£21m on Home Office navel gazing- "The Immigration and Nationality Directorate (IND) is so lost about its role that it hired management consultants at a cost of £21m last year to work out what it is supposed to be doing. The result? A lot of cartoons, some graffiti and various squiggles in what may be one of the most bizarre reports ever seen in Whitehall. Executives were invited to scribble their thoughts on a “graffiti wall” and were divided into five teams that “moved between themed rooms”. They had to imagine time-travelling to 2010 — when the IND would, apparently, be a roaring success — and visualise how they had got there." (Sunday Times 21.5.06)
Cabinet's £25m Golden Pension Pot- "Tony Blair and his cabinet are sitting on a gold-plated pension pot worth in excess of £25m that will allow them to retire at 60...at least £50,000 a year inflation-proofed for the rest of their lives. The packages have been described by experts as 'beyond the wildest dreams of ordinary people'. The Prime Minister stands to gain most - an index-linked annual pension of two-thirds of his final annual salary of £184,000, guaranteeing a pension when he leaves office of £123,000 a year. For an individual in the private sector to achieve this they would have to invest almost £5m in an investment fund. Gordon Brown, who has been arguing that Britain cannot afford to increase the state pension, is sitting on pension savings paid for by the taxpayer equivalent to £1.75m. This will ensure he has a pension of at least £53,000 a year for life. If, as expected, he becomes Prime Minister after Blair leaves office, Brown will see his guaranteed pension entitlement more than double, even if he only serves a few months as leader. And despite being stripped of his departmental responsibilities, Deputy Prime Minister John Prescott's pension pot is worth the equivalent of more than £1.5m." (Observer 21.5.06)
Total for week- £6,046,001,100
Saturday, May 20, 2006
As today's Times reminds us, we Southerners pay through the nose to support most points North of Watford:
"In the North East in 2004-05, the Government shelled out £7,167 per person for public services; in the South East it was £5,624. With the exception of London, spending is higher per person in the North on public order, housing, health, enterprise and development, employment policies and education.
These figures exclude benefits and pensions. Analysis by the Centre for Economics and Business Research, an independent consultancy, shows that when you include these, as well as debt, defence and EU transactions apportioned per region, public spending as a percentage of regional GDP is a whopping 58.7 per cent in the North East — that is nearly three fifths of the local economy — but 32.6 per cent in the South East and 34 per cent in London."
Pretty staggering. But even that leaves out of account the huge regional inequity in the tax burden. Because incomes are higher in the South East, taxes are also much higher. And before you say that's quite right, remember the cost of living- especially housing- is also much higher.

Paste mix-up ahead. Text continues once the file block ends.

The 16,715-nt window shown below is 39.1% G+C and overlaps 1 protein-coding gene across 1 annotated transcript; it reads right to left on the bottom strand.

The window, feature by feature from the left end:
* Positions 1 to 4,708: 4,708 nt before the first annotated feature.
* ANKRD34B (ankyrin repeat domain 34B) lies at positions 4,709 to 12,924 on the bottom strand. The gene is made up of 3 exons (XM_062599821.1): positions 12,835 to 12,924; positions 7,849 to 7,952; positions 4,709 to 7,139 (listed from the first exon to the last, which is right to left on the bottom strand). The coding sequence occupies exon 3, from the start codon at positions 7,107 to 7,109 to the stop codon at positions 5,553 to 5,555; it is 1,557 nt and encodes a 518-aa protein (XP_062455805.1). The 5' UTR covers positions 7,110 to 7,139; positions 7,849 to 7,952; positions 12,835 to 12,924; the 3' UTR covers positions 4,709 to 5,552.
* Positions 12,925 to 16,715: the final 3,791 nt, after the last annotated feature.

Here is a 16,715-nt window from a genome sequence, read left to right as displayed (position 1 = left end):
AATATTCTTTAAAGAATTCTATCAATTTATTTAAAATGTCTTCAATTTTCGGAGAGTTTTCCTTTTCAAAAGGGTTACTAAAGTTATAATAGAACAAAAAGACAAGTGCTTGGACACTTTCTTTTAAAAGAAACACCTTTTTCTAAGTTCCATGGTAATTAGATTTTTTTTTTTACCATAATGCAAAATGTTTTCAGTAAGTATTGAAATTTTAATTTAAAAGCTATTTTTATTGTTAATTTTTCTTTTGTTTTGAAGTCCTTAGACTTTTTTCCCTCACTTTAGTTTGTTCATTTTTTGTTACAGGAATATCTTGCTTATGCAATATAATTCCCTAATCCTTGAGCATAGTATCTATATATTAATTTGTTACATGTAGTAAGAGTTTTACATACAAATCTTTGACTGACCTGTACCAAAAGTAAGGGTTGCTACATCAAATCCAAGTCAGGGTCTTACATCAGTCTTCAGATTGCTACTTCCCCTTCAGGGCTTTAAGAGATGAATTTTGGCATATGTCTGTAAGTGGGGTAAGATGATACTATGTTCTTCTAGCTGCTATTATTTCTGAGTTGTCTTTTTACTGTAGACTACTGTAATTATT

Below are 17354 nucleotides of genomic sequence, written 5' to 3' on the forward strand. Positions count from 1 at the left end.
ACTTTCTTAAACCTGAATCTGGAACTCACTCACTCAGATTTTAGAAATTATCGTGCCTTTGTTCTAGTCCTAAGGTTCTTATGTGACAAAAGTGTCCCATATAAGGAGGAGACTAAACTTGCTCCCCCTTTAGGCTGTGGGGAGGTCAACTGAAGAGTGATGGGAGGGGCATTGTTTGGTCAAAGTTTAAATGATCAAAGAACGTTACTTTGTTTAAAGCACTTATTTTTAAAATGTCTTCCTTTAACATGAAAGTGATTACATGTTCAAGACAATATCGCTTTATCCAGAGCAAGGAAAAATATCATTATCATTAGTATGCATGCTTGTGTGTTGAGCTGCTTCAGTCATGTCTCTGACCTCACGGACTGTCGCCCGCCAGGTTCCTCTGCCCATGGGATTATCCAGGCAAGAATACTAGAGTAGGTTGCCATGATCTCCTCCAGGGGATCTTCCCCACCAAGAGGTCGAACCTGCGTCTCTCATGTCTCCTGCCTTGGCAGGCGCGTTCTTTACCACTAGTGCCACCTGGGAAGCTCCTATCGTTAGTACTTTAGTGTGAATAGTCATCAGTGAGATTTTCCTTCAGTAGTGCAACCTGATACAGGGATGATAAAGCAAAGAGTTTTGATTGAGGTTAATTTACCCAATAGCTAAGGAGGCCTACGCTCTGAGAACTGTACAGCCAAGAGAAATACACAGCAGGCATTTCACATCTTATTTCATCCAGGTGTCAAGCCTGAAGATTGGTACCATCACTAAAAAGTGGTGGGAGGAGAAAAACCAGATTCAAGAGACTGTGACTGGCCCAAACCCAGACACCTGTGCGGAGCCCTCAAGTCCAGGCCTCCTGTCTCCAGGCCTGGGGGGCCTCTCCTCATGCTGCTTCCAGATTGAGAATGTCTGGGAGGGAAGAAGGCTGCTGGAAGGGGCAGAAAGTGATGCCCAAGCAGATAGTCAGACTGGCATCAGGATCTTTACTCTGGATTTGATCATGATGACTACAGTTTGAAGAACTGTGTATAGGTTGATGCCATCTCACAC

The last time I did some proper number crunching on this, I found that- taking account of both the lower spending and higher taxes- roughly 10% of the South East's income is transferred right out of the region to fund the rest of the UK. The South East would be much better off declaring independence.
With updated regional spending stats now available, it's time to wrap another towel round my head and update the calculations.
Friday, May 19, 2006
As the National Audit Office reports, the dribbling in Paddington's case was pretty extensive: no coherent leadership, no adherence to standard project rules, no appreciation of the risks or the rapidly escalating costs, no financing plan, and- most astonishingly of all- no idea how to secure enough land for the buildings themselves.
And the cost? Well, the £15m wasted on professional fees is just the start. There's all the time put into it by NHS staff. Yes, I know they're all administrators who wouldn't have been doing anything useful anyway, but we're still paying. And then there's the cost of now refurbishing the decrepid hospitals Paddington was meant to replace. Construction costs have soared in the interveing period and the NAO report suggests the extra cost could run into hundreds of millions. And all that's before taking account of the costs to patients (and indeed staff) of struggling on in buildings that Florence Nightingale would have been ashamed of.
The NAO report also contains this absolutely gob-smacking chart on cost over-runs in hospital projects generally:
"All large NHS capital investments (schemes above £75 million) cost significantly more than their initial Outline Business Cases. For major schemes either in planning or build stage, the average cost increase above the original OBC is 117 per cent."
We've discussed salami slicing tactics before, and we know that worldwide 90% of public projects exceed their initial budgets. But this really takes the hospital Rich Tea.